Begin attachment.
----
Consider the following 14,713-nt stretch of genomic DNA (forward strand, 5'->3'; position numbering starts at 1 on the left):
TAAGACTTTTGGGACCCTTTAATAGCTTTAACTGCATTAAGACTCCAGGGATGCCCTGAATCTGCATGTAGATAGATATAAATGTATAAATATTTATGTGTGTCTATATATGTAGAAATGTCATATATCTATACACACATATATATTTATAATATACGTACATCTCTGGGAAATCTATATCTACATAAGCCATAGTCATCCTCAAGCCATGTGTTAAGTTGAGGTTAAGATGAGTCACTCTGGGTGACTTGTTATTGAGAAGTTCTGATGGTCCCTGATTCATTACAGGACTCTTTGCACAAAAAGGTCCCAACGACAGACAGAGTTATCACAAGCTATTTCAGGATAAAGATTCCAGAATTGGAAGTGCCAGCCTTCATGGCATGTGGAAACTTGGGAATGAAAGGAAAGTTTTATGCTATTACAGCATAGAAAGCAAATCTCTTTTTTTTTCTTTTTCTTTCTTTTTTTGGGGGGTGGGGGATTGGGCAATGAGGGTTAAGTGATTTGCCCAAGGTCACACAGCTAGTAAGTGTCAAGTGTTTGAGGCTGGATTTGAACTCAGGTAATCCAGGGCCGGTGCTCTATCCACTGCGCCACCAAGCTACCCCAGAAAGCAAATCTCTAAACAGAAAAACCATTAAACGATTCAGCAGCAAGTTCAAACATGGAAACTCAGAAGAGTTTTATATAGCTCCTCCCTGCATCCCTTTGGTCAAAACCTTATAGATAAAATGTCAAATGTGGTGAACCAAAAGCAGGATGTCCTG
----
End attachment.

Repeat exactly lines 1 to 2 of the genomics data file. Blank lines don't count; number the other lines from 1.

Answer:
Consider the following 14,713-nt stretch of genomic DNA (forward strand, 5'->3'; position numbering starts at 1 on the left):
TAAGACTTTTGGGACCCTTTAATAGCTTTAACTGCATTAAGACTCCAGGGATGCCCTGAATCTGCATGTAGATAGATATAAATGTATAAATATTTATGTGTGTCTATATATGTAGAAATGTCATATATCTATACACACATATATATTTATAATATACGTACATCTCTGGGAAATCTATATCTACATAAGCCATAGTCATCCTCAAGCCATGTGTTAAGTTGAGGTTAAGATGAGTCACTCTGGGTGACTTGTTATTGAGAAGTTCTGATGGTCCCTGATTCATTACAGGACTCTTTGCACAAAAAGGTCCCAACGACAGACAGAGTTATCACAAGCTATTTCAGGATAAAGATTCCAGAATTGGAAGTGCCAGCCTTCATGGCATGTGGAAACTTGGGAATGAAAGGAAAGTTTTATGCTATTACAGCATAGAAAGCAAATCTCTTTTTTTTTCTTTTTCTTTCTTTTTTTGGGGGGTGGGGGATTGGGCAATGAGGGTTAAGTGATTTGCCCAAGGTCACACAGCTAGTAAGTGTCAAGTGTTTGAGGCTGGATTTGAACTCAGGTAATCCAGGGCCGGTGCTCTATCCACTGCGCCACCAAGCTACCCCAGAAAGCAAATCTCTAAACAGAAAAACCATTAAACGATTCAGCAGCAAGTTCAAACATGGAAACTCAGAAGAGTTTTATATAGCTCCTCCCTGCATCCCTTTGGTCAAAACCTTATAGATAAAATGTCAAATGTGGTGAACCAAAAGCAGGATGTCCTG